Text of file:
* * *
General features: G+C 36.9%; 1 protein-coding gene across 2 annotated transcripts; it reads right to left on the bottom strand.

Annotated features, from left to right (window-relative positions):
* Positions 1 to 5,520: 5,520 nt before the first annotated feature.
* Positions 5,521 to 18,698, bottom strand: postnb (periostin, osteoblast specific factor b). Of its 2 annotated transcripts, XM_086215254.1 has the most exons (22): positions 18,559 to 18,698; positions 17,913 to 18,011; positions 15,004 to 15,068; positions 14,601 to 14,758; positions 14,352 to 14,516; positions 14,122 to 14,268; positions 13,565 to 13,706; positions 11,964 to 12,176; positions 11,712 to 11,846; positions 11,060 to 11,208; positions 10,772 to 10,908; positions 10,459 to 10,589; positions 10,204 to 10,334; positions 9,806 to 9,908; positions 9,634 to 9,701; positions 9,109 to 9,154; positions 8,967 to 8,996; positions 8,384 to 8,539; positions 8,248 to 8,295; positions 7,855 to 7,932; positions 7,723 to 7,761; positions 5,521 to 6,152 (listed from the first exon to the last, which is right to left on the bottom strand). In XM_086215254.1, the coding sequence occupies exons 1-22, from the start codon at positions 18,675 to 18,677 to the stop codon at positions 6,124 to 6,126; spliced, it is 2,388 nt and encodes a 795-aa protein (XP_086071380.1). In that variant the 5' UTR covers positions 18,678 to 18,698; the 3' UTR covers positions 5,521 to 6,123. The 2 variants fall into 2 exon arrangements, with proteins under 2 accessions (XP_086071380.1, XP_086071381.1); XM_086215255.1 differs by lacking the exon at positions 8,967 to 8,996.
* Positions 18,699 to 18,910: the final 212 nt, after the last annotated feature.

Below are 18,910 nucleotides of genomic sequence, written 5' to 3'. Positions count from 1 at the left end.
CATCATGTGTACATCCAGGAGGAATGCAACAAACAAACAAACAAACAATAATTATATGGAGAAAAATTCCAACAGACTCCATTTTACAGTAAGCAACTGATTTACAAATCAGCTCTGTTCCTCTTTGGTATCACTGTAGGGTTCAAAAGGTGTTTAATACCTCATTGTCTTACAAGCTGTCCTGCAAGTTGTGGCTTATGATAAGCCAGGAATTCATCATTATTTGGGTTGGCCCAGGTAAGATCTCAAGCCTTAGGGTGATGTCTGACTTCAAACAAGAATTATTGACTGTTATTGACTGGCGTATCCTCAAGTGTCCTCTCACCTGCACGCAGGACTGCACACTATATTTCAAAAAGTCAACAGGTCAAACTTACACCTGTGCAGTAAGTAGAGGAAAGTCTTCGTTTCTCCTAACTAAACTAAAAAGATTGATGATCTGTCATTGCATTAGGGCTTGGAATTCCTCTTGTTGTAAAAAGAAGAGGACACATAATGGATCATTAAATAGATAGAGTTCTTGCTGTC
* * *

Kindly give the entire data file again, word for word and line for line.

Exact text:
General features: G+C 36.9%; 1 protein-coding gene across 2 annotated transcripts; it reads right to left on the bottom strand.

Annotated features, from left to right (window-relative positions):
* Positions 1 to 5,520: 5,520 nt before the first annotated feature.
* Positions 5,521 to 18,698, bottom strand: postnb (periostin, osteoblast specific factor b). Of its 2 annotated transcripts, XM_086215254.1 has the most exons (22): positions 18,559 to 18,698; positions 17,913 to 18,011; positions 15,004 to 15,068; positions 14,601 to 14,758; positions 14,352 to 14,516; positions 14,122 to 14,268; positions 13,565 to 13,706; positions 11,964 to 12,176; positions 11,712 to 11,846; positions 11,060 to 11,208; positions 10,772 to 10,908; positions 10,459 to 10,589; positions 10,204 to 10,334; positions 9,806 to 9,908; positions 9,634 to 9,701; positions 9,109 to 9,154; positions 8,967 to 8,996; positions 8,384 to 8,539; positions 8,248 to 8,295; positions 7,855 to 7,932; positions 7,723 to 7,761; positions 5,521 to 6,152 (listed from the first exon to the last, which is right to left on the bottom strand). In XM_086215254.1, the coding sequence occupies exons 1-22, from the start codon at positions 18,675 to 18,677 to the stop codon at positions 6,124 to 6,126; spliced, it is 2,388 nt and encodes a 795-aa protein (XP_086071380.1). In that variant the 5' UTR covers positions 18,678 to 18,698; the 3' UTR covers positions 5,521 to 6,123. The 2 variants fall into 2 exon arrangements, with proteins under 2 accessions (XP_086071380.1, XP_086071381.1); XM_086215255.1 differs by lacking the exon at positions 8,967 to 8,996.
* Positions 18,699 to 18,910: the final 212 nt, after the last annotated feature.

Below are 18,910 nucleotides of genomic sequence, written 5' to 3'. Positions count from 1 at the left end.
CATCATGTGTACATCCAGGAGGAATGCAACAAACAAACAAACAAACAATAATTATATGGAGAAAAATTCCAACAGACTCCATTTTACAGTAAGCAACTGATTTACAAATCAGCTCTGTTCCTCTTTGGTATCACTGTAGGGTTCAAAAGGTGTTTAATACCTCATTGTCTTACAAGCTGTCCTGCAAGTTGTGGCTTATGATAAGCCAGGAATTCATCATTATTTGGGTTGGCCCAGGTAAGATCTCAAGCCTTAGGGTGATGTCTGACTTCAAACAAGAATTATTGACTGTTATTGACTGGCGTATCCTCAAGTGTCCTCTCACCTGCACGCAGGACTGCACACTATATTTCAAAAAGTCAACAGGTCAAACTTACACCTGTGCAGTAAGTAGAGGAAAGTCTTCGTTTCTCCTAACTAAACTAAAAAGATTGATGATCTGTCATTGCATTAGGGCTTGGAATTCCTCTTGTTGTAAAAAGAAGAGGACACATAATGGATCATTAAATAGATAGAGTTCTTGCTGTC